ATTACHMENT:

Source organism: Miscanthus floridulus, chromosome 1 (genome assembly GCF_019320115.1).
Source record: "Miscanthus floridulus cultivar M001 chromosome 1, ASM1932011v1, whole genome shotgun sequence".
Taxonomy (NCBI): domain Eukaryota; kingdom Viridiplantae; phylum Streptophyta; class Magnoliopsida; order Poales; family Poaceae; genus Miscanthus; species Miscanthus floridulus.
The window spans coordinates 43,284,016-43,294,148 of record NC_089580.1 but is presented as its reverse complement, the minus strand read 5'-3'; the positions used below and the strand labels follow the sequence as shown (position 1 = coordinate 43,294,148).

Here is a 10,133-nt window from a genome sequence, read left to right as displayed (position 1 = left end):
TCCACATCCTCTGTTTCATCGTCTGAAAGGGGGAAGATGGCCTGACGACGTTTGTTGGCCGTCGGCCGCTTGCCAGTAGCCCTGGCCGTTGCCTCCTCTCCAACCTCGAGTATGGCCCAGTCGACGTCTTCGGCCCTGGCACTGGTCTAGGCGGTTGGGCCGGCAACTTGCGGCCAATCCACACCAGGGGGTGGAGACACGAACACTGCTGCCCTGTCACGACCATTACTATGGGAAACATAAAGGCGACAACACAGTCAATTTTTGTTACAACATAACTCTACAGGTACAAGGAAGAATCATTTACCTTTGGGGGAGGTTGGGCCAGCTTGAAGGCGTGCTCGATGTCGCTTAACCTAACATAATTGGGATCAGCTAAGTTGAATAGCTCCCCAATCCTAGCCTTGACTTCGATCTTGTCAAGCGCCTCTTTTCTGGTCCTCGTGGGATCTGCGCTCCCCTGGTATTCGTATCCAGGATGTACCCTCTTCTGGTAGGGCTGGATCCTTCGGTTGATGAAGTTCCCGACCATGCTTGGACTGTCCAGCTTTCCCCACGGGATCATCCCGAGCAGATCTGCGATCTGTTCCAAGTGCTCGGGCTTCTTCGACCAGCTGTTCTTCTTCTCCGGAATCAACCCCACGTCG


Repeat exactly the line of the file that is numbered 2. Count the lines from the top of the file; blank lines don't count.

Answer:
Source record: "Miscanthus floridulus cultivar M001 chromosome 1, ASM1932011v1, whole genome shotgun sequence".